And then here’s Jesus’ response. How characteristically humble it was! “It needs to be done,” He said, in order to “fulfill all righteousness.” So John, though a bit unnerved, I’m sure, baptizes Jesus and something awesome happens. The heaven’s open! “The Spirit of God, like a dove” alights on Jesus! And a heavenly voice speaks, saying “This is My Son, My Beloved, in Whom I delight!”
What an affirmation from the Father! Sin Bearer, God’s loved Son, God’s delight! Again we see God taking the trouble to publically reveal who Jesus is. Why? So that people would know? Yes. Certainly. But more, too. Jesus, in utter humility, is following Jewish law that requires a priest be at least 30 years old and purified in a “mikvah” or ritual bath, as consecration before beginning his ministry. And Jesus is a priest after the order of Melchisedec (Hebrews 5: 5-6) who would present Himself as a living sacrifice, but we’ll get to that another time. It is interesting that after Jesus’ immersion into water, the Holy Spirit descends upon Him. The Holy Spirit is often symbolized by oil, and part of the consecration of a priest after the mikvah was to be anointed with oil.
This public emersion in water followed by the anointing of the Holy Spirit signals the beginning of Jesus’ ministry and was again a sign of obedience. Who is more pure or righteous than Jesus? He didn’t need a mikvah or baptism to purify Himself. But here He is willingly and humbly fulfilling the law. And His Heavenly Father was pleased and made no bones about it, thus assigning His seal of approval upon Jesus and His coming ministry.
How amazing Jesus is! He is so far above any of us, yet so incredibly humble and obedient. And that’s the secret of gaining God’s seal of approval upon us, too. First we need to recognize and accept Jesus as our sin bearer as well as the marvelous Son of God. Then be anointed by the Holy Spirit. And finally, to live humble and obedient lives.
It’s so simple, really, when you think about it.
Until next time,
Monday, 21 May 2012 12:25:00
When a good friend of mine and I first came to the Lord we use to go to every conference and church meeting we could find. Oh, how excited we were, and so on fire for God! We wanted to be like Christ. We wanted to know God’s word. We wanted to be all He desired us to be. We had learned that in order to accomplish this we needed to “die to self”. And when we tried putting it into practice all we succeeded in doing was to turn off those around us to the things of God. But that didn’t stop us. We were determined. Even our phone calls to each other were prefaced with the words, “are you dead yet?”
But being merciful, God began to open Zechariah 4:6b to us, “not by might nor by power, but by my spirit, saith the LORD of hosts”. This call to holiness, this dying to self was not to be a grit-your-teeth I’m-going-to-do-this-if-it-kills-me exercise but a work of God’s Holy Spirit. And so the real transformation began—the gentle changing from within. People and situations that once bothered us or could press our buttons, no longer did. We began to see things differently, feel differently, act differently. It seemed too easy! It couldn’t be real, could it? All we did was to completely rely on God, confess our sins as they occurred, put them under the blood, then ask God to change our attitudes, our actions; ask God to make us more like Him in a given situation.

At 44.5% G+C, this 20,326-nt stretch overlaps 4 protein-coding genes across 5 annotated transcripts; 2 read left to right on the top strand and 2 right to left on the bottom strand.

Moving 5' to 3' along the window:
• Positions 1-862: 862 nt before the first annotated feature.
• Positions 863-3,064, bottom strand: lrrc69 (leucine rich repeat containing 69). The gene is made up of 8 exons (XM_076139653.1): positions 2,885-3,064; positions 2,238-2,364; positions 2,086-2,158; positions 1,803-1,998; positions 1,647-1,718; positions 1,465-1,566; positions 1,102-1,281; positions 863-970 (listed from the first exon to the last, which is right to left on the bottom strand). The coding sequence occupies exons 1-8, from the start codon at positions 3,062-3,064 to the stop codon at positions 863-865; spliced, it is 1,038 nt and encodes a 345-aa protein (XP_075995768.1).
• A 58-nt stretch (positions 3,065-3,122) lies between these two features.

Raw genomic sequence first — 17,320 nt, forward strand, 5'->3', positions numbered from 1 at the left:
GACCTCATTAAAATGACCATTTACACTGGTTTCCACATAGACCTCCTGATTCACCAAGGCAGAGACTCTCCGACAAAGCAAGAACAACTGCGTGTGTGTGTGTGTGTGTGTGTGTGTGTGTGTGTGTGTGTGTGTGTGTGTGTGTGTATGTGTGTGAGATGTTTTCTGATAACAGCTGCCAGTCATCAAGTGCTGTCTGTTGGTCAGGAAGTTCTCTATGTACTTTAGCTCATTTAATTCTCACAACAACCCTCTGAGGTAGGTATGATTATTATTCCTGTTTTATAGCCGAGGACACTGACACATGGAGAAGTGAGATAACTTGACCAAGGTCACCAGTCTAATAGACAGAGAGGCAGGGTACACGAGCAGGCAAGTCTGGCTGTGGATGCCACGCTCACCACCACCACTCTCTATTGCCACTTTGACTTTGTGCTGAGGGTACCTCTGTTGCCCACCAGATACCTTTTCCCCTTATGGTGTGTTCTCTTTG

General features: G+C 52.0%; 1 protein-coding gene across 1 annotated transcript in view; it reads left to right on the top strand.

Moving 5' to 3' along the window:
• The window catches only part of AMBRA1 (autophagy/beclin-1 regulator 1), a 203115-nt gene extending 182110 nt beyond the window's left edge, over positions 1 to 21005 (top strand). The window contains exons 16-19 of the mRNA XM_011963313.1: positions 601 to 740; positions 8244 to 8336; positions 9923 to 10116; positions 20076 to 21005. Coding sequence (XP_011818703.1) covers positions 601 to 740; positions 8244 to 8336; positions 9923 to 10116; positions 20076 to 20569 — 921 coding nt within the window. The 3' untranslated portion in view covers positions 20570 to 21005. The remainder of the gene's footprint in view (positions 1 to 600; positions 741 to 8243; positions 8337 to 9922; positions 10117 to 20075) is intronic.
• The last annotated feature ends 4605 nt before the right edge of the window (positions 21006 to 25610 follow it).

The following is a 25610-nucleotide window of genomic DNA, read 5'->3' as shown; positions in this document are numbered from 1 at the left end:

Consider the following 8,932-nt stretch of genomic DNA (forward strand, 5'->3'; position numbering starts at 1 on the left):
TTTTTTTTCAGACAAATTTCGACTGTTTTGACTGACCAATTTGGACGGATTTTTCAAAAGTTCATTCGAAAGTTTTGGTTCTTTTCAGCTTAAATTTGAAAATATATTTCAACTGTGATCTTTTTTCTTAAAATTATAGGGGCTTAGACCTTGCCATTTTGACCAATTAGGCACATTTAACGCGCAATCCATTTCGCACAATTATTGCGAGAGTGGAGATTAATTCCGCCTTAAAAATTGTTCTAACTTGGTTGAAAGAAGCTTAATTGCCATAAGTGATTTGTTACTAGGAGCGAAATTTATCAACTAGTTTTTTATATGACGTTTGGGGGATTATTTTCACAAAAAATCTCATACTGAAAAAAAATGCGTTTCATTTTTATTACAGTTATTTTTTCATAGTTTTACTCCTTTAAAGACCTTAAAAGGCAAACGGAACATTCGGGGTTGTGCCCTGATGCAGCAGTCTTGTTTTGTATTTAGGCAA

But it was that easy because God was doing the work. Yet in another sense, it was hard, too, because we had to see ourselves for what we were, acknowledge our short comings, then be willing to allow God to change those things in us. And this could cause pain or disruption our lives, and, at times, even turn them upside down.
Now, when my friend and I talk we never ask each other if we’re “dead yet.” We know better. As long as there’s breath in our bodies we’ll need the Holy Spirit to continue His work for there will always be issues needing attention. But we can take heart because we are God’s workmanship, not ours, and He’ll never give up on us. Doesn’t Philippians 1:6 tell us that “being confident of this very thing, that he (Holy Spirit) which hath began a good work in you will perform it until the day of Jesus Christ”?
It sure beats trying to do it on your own.
Until next week,
Monday, 29 November 2010 11:04:00
Ever wonder why many of our present day Christian Churches are so anemic? I have. And the answer I’ve come up with is this: it’s because they are filled with anemic Christians. I mean, where are the Smith Wigglesworths of today? True, during the early to mid 1900’s he could pack a church like few others, but that’s not what I’m talking about. We have a handful of mega churches today with seating up to the rafters. And true, when he prayed for the healing of others, people actually got healed. But we have a few preachers today that do the same thing. And yes, it’s even true that up to fourteen people were reportedly raised from the dead by Wigglesworth. But in parts of Africa, some pastors in small churches are raising the dead too.
No, what I’m talking about is how Smith Wigglesworth was so connected to God, so sold out, so under the power of the Holy Spirit that often when he walked by a person that person became immediately convicted, and then just as quickly accepted Jesus as Savoir.
Wigglesworth often said that the only book he ever read was the Bible. He was a man who walked by faith; a man who lived by the Word of God. Oh, to be so sold out! If ever the world needed more Christians this saturated in the love and power of God it is now. But all too often what it sees are Christians who look or act no differently than the rest of society.
In the midst of these hard economic times, in the midst of “wars and rumors of wars” people are looking for answers. And that’s were the Body of Christ comes in. Most of us have not been called to preach in churches or even conduct healing services, but we have all been called to be “salt and light” and that’s not easy. It can only be accomplished by submission to the Holy Spirit and by cultivating a deep intimate relationship with Jesus. But unless we do this how can we be of any use in an ever darkening world?
Just some thoughts.
Until next week,